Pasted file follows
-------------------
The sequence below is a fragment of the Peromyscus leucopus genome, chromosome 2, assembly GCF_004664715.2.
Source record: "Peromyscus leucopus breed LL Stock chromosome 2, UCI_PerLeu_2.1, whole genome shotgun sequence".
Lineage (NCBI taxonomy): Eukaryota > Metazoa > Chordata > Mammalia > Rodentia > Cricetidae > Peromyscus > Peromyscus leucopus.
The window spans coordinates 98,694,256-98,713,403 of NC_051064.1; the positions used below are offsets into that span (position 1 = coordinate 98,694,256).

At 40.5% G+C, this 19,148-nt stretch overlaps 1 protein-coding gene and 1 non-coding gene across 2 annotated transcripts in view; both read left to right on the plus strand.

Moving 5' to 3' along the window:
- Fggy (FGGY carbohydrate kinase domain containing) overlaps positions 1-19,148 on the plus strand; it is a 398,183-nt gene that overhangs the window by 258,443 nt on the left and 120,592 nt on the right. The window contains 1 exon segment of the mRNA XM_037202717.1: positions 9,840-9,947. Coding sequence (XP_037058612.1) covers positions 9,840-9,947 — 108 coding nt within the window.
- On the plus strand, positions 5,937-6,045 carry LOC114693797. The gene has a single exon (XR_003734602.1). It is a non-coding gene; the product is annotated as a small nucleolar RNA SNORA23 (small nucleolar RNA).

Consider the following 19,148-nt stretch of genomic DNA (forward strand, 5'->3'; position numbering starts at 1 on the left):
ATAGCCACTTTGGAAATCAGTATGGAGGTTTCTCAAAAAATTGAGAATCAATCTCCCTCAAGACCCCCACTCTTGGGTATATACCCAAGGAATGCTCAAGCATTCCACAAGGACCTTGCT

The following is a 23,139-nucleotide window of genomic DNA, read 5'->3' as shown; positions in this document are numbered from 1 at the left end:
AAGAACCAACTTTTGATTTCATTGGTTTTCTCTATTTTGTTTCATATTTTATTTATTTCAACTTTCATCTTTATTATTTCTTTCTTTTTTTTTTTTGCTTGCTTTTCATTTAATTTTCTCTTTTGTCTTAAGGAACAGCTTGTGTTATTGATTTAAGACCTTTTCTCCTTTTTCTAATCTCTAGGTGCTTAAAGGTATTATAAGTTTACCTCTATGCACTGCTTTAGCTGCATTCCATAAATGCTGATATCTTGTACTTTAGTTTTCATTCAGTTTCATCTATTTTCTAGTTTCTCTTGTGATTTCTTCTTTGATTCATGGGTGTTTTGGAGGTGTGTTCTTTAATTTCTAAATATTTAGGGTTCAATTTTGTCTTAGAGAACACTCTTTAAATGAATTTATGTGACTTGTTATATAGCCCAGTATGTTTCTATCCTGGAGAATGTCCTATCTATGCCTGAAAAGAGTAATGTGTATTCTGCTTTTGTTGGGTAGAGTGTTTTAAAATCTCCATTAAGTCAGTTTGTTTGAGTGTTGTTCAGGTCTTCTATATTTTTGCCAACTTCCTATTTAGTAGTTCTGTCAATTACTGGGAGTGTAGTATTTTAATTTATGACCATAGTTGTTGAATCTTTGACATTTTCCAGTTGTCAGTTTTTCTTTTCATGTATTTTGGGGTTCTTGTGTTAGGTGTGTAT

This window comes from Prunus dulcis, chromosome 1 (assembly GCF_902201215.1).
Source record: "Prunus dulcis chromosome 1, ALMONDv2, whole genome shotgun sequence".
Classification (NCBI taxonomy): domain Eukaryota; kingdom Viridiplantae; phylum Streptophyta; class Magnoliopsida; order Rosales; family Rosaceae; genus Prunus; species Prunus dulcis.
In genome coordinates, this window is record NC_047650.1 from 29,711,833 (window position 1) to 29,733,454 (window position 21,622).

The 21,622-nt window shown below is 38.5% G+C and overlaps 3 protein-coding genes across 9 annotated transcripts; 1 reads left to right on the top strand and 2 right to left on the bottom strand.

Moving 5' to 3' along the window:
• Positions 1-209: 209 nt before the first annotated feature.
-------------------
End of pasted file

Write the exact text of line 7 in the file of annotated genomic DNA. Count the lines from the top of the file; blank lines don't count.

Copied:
- Fggy (FGGY carbohydrate kinase domain containing) overlaps positions 1-19,148 on the plus strand; it is a 398,183-nt gene that overhangs the window by 258,443 nt on the left and 120,592 nt on the right. The window contains 1 exon segment of the mRNA XM_037202717.1: positions 9,840-9,947. Coding sequence (XP_037058612.1) covers positions 9,840-9,947 — 108 coding nt within the window.